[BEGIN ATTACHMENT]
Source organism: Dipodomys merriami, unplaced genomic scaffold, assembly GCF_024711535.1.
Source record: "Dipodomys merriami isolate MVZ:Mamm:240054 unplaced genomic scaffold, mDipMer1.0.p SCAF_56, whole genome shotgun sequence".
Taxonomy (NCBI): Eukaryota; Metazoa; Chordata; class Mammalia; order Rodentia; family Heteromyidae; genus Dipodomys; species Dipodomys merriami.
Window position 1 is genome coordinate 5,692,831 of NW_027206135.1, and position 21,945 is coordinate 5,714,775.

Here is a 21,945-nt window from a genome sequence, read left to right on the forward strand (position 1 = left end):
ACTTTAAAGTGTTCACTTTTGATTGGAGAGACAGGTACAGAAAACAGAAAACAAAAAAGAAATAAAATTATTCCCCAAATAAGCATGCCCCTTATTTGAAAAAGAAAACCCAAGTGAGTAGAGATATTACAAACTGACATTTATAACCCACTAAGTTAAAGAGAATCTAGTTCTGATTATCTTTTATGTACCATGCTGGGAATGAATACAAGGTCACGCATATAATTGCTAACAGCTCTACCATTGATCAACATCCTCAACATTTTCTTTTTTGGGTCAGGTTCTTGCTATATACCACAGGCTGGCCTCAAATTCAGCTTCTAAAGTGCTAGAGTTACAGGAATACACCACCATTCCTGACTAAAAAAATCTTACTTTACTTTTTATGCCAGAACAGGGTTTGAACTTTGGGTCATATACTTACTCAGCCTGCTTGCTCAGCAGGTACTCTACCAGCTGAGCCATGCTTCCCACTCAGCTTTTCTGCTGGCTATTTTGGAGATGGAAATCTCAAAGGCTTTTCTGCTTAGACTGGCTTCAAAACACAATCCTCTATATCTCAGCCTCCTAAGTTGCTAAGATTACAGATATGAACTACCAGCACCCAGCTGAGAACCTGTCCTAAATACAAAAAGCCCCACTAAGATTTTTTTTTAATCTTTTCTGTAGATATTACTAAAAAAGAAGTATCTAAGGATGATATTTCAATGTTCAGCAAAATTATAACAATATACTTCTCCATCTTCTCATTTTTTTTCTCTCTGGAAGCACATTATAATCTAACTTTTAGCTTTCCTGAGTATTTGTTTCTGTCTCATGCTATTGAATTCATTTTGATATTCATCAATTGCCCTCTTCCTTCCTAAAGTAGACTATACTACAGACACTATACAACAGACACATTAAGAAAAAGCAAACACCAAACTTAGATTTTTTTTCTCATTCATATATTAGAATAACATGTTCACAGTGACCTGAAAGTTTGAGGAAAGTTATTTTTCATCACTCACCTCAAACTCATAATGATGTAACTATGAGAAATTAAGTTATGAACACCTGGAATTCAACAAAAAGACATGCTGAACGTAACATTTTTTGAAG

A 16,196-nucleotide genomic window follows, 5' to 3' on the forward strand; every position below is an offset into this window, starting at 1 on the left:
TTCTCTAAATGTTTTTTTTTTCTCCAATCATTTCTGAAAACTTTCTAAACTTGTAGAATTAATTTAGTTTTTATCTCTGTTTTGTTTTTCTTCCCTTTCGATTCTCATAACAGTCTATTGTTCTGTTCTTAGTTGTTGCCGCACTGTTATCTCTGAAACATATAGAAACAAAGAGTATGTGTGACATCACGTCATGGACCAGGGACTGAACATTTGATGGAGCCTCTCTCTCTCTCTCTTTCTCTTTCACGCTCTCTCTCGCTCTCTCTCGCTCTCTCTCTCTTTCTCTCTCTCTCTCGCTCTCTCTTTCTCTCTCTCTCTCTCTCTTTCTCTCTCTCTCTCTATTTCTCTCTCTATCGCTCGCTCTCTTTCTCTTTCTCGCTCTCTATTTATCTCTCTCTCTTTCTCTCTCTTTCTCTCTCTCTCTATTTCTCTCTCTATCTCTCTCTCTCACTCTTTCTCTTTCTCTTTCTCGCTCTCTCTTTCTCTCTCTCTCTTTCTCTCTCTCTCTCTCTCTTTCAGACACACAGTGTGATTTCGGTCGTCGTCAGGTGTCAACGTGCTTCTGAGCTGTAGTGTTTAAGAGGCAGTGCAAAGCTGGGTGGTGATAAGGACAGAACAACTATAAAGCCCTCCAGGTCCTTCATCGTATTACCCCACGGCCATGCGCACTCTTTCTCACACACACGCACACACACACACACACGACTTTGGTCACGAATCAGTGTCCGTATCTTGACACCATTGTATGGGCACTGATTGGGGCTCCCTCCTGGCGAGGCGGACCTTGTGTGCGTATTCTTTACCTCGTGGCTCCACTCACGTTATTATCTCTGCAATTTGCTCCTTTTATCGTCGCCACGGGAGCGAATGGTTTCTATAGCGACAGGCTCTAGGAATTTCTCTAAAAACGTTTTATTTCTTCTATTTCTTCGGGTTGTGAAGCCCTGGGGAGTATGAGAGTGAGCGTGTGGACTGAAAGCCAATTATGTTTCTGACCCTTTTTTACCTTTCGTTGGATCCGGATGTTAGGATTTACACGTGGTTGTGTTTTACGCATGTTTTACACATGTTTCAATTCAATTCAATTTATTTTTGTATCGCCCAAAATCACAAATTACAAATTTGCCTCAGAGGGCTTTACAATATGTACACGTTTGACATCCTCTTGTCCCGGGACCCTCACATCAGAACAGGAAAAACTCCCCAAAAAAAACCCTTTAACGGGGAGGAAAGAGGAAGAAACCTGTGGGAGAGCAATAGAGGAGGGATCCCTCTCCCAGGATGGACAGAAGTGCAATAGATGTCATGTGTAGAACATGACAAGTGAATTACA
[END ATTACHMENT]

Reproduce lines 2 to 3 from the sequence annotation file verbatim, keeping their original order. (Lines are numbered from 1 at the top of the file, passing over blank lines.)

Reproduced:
Source record: "Dipodomys merriami isolate MVZ:Mamm:240054 unplaced genomic scaffold, mDipMer1.0.p SCAF_56, whole genome shotgun sequence".
Taxonomy (NCBI): Eukaryota; Metazoa; Chordata; class Mammalia; order Rodentia; family Heteromyidae; genus Dipodomys; species Dipodomys merriami.